Happy spring, all. Last week was Earth Week. Okay, technically April 22 was the official Earth Day, but in my city the celebration started that Sunday at my local zoo and continued throughout the week. My local PBS station aired a documentary on the rebirth of the Cuyahoga River.

Yes, I live in Cleveland, where apparently back in the ’60s the Cuyahoga River was so polluted that it actually caught fire. Seems to go against the laws of both physics and God for water to catch fire, but back then I guess people assumed that anything dumped in Nature would go away. The problem with such thought, however, is that ‘away’ eventually becomes ‘here’: did they seriously assume that ‘away’ was a magical place where garbage and pollutants disappear?

I was born in 1971, so messages about ecology and the environmental movement are pretty much second nature to me. Woodsy the Owl, Smokey the Bear, and the crying First Nations man were all reminders that we mustn’t pollute. I learned about nuclear power plants in the ’70s, recycling and recycled products in the ’80s and organic gardening and animal welfare in the ’90s along with the rest of my generation; still, I am saddened by people, particularly young people, who blindly believe that they can trash the Earth and whatever is in it without consequence.

Consider the increases in cancers and developmental disorders in children — I never heard of autism until a teacher discussed it briefly in junior high; now 1 out of every 150 children is diagnosed with disorders within the autism spectrum. Whether it’s because these disorders are more readily being tested for now or whether a child’s diet and environment is a contributing factor in the increase in diagnoses of childhood diseases as well as formerly adult diseases manifesting themselves in children is currently unclear. Still, it’s always a good idea to make sure that your child’s or grandchild’s personal environment is as toxin-free as possible.

I may not be able to put solar panels on my roof or install a greywater irrigation unit under my bathtub or kitchen sink, but I can grow my own vegetables using organic soil amendments (such as what my ducks and chickens leave behind after they eat, if you catch my drift) so my late stepson’s daughters can have healthy food to eat to augment the diet their mother feeds them. I may not be able to run all my errands by bicycle, but my pseudohusband has a fuel-efficient vehicle and we tend to combine errands so ‘Mr. Car’ won’t be overused for city traffic. I may not be able to buy a completely organic free-range diet, but with my vegetable garden, my chickens for eggs (and possibly meat, if push came to shove), and fruit trees and berry bushes, I can eat pretty nicely (if only for a few months in any given year). It’s almost never the big things that you try and maybe don’t complete that affect your eco-footprint on this planet, but all the seemingly little things you complete daily that impact the Earth and all within it.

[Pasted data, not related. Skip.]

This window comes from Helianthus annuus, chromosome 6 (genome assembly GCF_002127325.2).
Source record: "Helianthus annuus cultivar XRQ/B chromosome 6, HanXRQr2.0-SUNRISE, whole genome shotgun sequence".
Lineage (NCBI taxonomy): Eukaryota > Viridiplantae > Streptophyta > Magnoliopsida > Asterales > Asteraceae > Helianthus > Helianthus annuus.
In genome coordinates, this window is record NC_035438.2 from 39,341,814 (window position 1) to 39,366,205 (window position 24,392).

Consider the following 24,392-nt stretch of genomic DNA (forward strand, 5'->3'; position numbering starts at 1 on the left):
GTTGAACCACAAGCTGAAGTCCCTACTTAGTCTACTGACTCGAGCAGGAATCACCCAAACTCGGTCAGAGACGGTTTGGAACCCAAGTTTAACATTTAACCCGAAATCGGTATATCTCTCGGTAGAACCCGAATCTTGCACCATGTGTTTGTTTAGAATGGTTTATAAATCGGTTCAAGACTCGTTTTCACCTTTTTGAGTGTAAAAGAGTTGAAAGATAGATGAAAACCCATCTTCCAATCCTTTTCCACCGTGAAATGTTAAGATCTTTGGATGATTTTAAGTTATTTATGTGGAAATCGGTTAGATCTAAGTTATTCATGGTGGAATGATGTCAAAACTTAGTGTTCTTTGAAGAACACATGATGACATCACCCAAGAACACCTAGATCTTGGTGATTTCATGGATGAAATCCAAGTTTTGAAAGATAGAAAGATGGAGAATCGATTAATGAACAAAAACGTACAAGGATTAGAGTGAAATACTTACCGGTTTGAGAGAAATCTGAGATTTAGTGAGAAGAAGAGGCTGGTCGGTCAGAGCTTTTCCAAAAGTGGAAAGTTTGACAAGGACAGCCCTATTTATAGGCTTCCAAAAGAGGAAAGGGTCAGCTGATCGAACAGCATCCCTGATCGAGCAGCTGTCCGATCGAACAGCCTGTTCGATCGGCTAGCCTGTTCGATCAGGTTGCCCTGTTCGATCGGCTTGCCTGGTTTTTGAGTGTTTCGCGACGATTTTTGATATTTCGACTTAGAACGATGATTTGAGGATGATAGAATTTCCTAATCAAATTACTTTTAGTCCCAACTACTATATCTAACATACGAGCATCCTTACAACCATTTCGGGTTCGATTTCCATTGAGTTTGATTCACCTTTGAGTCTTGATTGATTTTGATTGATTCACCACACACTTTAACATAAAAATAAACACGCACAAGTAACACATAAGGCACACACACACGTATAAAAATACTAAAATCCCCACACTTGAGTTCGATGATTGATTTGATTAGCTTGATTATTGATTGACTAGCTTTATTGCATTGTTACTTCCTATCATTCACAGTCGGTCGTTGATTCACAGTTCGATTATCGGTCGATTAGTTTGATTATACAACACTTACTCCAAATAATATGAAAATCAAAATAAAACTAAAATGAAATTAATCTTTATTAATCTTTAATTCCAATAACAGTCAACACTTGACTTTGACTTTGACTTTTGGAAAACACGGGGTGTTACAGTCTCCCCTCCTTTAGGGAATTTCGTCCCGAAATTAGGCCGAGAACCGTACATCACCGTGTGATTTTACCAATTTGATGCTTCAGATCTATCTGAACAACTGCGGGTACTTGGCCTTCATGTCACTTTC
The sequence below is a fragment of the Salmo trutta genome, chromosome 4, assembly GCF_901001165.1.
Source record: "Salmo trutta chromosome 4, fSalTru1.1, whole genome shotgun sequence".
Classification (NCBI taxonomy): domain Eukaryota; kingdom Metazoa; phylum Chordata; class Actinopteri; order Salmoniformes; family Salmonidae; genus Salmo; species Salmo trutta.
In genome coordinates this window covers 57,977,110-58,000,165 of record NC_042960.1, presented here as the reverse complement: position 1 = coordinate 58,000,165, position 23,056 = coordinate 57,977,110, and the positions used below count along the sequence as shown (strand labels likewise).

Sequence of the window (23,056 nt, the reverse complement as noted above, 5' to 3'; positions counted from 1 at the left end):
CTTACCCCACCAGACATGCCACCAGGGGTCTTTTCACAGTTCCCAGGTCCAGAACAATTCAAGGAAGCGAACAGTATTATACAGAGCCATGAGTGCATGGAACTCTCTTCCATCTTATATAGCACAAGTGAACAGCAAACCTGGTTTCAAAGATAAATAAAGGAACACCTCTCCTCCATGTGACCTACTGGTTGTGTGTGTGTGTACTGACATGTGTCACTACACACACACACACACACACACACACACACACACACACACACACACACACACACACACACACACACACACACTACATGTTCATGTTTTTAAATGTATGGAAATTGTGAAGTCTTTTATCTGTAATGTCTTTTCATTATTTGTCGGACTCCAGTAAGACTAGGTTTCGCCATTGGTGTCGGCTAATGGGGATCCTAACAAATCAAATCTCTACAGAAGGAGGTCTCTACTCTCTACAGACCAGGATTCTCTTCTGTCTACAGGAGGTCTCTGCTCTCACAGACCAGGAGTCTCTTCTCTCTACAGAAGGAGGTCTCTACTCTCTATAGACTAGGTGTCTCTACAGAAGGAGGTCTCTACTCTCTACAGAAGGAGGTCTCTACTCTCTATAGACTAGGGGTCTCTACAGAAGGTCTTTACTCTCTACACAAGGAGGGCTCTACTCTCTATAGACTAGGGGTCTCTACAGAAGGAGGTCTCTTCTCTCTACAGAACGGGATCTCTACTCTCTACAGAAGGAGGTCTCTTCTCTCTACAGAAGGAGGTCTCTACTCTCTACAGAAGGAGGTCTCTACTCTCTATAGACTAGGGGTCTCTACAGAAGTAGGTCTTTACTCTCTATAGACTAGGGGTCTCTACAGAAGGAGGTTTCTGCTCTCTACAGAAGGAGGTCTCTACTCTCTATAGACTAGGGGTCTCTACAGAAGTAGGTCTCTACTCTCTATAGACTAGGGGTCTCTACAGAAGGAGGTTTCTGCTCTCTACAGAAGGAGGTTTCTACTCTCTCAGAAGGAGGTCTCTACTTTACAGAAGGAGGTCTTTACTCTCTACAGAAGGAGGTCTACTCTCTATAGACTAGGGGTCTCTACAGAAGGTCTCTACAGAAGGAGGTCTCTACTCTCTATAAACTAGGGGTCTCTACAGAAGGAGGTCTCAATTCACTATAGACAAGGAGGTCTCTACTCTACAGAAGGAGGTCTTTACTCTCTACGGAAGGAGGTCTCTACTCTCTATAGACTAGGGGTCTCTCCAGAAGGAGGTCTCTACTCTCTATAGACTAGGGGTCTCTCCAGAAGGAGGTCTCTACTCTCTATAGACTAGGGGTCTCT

If all you do is call your senators or congresspeople to urge them to pass bills that help the Earth or veto bills that harm the Earth, it is still more than what you would have done if you had done nothing. If all you can do is plant a window box full of lettuce seeds and a hanging basket with strawberry plants, you at least will have Strawberry-Lettuce salad and you know what went in it because you grew it yourself. If all you do is teach a child that throwing trash in lakes and rivers will harm the water or even kill animals that live there, you have at least planted a seed for the future. Do something to make the Earth a better place to live and you make your life here better.

Be reborn this spring; lobby for Earth Month.